The support arms 22, 24; linkages 32, 34; and positioning member 30 may be formed as a single integral unit. The support arms 22, 24, linkages 32, 34 and positioning member 30 may be advantageously formed by injection molding a polypropylene or acrylonitrile butadiene styrene (ABS) material. The housing 36 and threaded fastener may also be formed by injection molding a polypropylene or ABS material. Polycarbonate, polyethylene, acetal and other suitable materials may also be used. Those having ordinary skill in the art will recognize that these parts may be formed using a variety of alternative known materials and manufacturing techniques, e.g., machining.
The illustrated housing 36 includes two panels 74 and 76 which are connected by hinges 64. The housing also includes a plurality of projections 78 along the edge of one panel 74 which engage corresponding apertures 80 in the other panel 76. The projections 78 slightly overhang edge wall 82. Hinges 64 permit the two panels 74 and 76 to be pivoted relative to each other and allow projections 78 to mate with apertures 80. Projections 78 are biased inwardly as they are inserted through apertures 80 and snap resiliently outwardly after passage through apertures 80 to securely engage opposite edge wall 84 in a “snap-fit” and maintain the housing in a closed position.
When the illustrated mounting device 20 is assembled, the support members 22 and 24 are partially disposed within the housing 36 with the distal ends 26, 28 extending outwardly from the housing 36. In the illustrated device 20, the two linkages 32 and 34 are also located within the housing 36.
The illustrated embodiment 20 also includes a latching mechanism 86. The illustrated latching mechanism 86 includes a resilient projecting arm 88 which includes an engagement tip 90 at its free end as best seen in FIG. 13. The engagement tip 90 moves toward and away from the adjacent support member 22, 24 as the tip 90 progressively engages a plurality of individual indentations 92 in the support member 22, 24 as the support member 22, 24 is moved along the lateral axis. In the embodiment illustrated in FIG. 1, the indentations 92 are located on the surface of the support members 22, 24 which are not shown, however, the location of the indentations 92 on support member 22 is illustrated with dashed lines.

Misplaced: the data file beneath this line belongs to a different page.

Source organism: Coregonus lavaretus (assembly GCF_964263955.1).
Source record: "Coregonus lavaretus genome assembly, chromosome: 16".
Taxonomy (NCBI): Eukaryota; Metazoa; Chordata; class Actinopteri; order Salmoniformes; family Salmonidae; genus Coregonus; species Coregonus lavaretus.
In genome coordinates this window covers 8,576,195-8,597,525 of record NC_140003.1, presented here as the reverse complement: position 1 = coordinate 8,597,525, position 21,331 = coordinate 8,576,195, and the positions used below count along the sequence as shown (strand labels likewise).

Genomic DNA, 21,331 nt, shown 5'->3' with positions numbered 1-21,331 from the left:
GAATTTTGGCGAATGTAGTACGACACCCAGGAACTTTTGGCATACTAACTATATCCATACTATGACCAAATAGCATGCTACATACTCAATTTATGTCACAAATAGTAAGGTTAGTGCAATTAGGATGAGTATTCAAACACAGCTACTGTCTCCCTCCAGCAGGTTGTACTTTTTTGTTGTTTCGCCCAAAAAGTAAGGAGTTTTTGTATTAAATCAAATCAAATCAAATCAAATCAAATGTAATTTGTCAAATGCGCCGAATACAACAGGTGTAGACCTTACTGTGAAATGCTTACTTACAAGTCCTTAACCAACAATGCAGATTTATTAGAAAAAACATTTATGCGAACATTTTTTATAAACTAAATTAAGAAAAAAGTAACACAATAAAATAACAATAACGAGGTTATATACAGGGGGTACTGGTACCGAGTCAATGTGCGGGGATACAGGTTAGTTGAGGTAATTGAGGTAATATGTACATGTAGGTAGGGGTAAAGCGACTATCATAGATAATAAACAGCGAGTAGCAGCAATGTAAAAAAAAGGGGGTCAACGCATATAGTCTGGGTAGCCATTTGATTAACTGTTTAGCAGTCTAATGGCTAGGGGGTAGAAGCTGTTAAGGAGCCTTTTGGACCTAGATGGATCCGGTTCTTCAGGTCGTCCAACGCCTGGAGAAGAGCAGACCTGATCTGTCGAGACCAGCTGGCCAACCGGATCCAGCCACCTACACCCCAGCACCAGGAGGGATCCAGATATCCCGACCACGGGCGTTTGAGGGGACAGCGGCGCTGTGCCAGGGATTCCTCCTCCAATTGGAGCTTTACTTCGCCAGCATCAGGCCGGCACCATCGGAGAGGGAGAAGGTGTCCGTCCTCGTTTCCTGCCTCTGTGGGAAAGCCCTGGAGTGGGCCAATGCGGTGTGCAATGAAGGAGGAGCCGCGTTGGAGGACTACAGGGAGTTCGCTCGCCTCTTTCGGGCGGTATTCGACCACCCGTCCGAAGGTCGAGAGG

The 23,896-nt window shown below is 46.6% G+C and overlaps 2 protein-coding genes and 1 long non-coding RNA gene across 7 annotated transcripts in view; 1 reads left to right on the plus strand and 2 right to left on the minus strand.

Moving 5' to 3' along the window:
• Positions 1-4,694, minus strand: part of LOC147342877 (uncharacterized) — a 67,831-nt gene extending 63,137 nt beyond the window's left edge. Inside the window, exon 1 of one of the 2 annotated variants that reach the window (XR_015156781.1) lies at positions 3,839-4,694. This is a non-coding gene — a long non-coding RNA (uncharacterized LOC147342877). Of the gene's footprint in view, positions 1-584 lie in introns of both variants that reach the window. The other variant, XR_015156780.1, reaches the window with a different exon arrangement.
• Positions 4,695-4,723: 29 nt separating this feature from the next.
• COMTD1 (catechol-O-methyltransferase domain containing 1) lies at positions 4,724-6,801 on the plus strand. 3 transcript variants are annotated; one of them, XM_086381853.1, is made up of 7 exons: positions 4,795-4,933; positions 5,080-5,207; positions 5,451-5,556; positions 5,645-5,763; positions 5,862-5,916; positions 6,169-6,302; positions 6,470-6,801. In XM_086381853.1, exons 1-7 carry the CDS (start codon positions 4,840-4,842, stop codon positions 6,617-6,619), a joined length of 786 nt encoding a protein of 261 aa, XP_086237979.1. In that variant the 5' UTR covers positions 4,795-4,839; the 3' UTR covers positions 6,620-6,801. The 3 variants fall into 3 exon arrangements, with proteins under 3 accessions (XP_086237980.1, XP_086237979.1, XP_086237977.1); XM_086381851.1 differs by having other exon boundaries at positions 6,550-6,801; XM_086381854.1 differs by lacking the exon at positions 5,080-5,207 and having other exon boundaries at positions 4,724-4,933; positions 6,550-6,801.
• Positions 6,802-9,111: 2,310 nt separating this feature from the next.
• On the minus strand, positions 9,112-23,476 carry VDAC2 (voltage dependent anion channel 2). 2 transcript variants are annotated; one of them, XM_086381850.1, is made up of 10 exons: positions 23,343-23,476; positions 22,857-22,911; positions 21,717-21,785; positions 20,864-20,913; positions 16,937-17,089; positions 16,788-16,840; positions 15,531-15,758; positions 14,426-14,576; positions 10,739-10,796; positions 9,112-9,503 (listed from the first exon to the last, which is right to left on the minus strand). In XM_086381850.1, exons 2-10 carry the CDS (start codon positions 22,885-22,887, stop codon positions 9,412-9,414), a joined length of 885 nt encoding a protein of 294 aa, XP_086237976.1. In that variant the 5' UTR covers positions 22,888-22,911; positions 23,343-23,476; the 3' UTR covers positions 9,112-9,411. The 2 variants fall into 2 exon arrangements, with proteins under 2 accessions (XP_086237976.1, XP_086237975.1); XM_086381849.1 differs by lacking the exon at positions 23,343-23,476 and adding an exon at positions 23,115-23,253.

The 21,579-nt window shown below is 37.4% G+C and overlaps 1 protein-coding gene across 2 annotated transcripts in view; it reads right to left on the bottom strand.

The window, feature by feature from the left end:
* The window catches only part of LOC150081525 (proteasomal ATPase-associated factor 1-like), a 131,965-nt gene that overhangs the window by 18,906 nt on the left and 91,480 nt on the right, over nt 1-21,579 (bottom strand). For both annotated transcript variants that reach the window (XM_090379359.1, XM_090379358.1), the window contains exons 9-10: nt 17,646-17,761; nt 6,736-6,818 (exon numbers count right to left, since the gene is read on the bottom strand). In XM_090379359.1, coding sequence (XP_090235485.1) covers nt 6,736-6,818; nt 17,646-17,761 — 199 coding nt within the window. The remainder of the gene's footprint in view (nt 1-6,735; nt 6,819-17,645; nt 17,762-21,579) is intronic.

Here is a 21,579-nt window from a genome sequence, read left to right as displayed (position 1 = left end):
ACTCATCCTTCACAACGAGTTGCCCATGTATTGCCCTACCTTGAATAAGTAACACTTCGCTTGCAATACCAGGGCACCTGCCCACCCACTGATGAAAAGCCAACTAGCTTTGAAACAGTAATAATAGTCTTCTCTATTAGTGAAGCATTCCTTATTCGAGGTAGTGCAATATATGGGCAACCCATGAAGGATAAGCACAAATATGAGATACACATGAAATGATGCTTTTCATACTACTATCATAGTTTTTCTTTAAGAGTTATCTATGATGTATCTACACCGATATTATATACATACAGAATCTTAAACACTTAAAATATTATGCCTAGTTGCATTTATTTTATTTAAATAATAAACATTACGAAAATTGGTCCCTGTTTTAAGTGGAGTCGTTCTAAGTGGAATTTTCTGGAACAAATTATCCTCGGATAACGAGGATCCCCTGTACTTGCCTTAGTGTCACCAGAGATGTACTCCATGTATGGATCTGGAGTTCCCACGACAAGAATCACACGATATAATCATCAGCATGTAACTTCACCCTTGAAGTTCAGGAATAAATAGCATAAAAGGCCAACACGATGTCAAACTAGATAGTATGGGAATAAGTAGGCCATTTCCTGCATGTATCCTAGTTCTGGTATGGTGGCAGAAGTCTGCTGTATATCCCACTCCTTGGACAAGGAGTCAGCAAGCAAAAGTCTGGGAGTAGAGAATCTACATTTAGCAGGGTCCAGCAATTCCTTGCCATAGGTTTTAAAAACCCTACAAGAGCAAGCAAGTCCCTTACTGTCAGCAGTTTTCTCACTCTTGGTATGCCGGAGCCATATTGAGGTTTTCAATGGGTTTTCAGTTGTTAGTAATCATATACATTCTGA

By providing two latching mechanisms 86, each providing engagement between the housing 36 and one of the two support members 22, 24, the relative motion between the two support members 22, 24 may be inhibited by the engagement of the latching mechanisms 86 with the support members 22, 24. In alternative mounting devices, a single latching mechanism may be sufficient to inhibit the relative motion between support members 22, 24. For example, if one of the support members was not moveable relative to the housing, a single latching mechanism engaging the moveable support member to the housing would be sufficient to inhibit relative motion between the two support members. A single latching mechanism which directly engaged the two support members would also inhibit relative motion between the two support members 22, 24.
In the illustrated latching mechanism 86, the engagement and disengagement of the tip 90 with the individual indentations 92 does not require significant force, thereby readily allowing a user of the mounting device 20 to move the support arms 22, 24 inwardly and outwardly. The support arms 22, 24, however, may also be subjected to vibrational forces and movement relative to the fixture during use. Consequently, the inhibition of relative motion between the support arms 22, 24 by the engagement of the tip 90 with an individual indentation 92 inhibits the disengagement of the support arms with the opposed recesses 50 of a fixture after installation of the mounting device 20.
Alternative latching mechanisms 86 may also be employed to inhibit the relative motion between support members 22, 24. For example, a projecting tip located on the support member could engage corresponding indentations on the housing or the frictional engagement between a support member and the housing or the other support member could be sufficiently high to inhibit the relative movement between the support members 22, 24.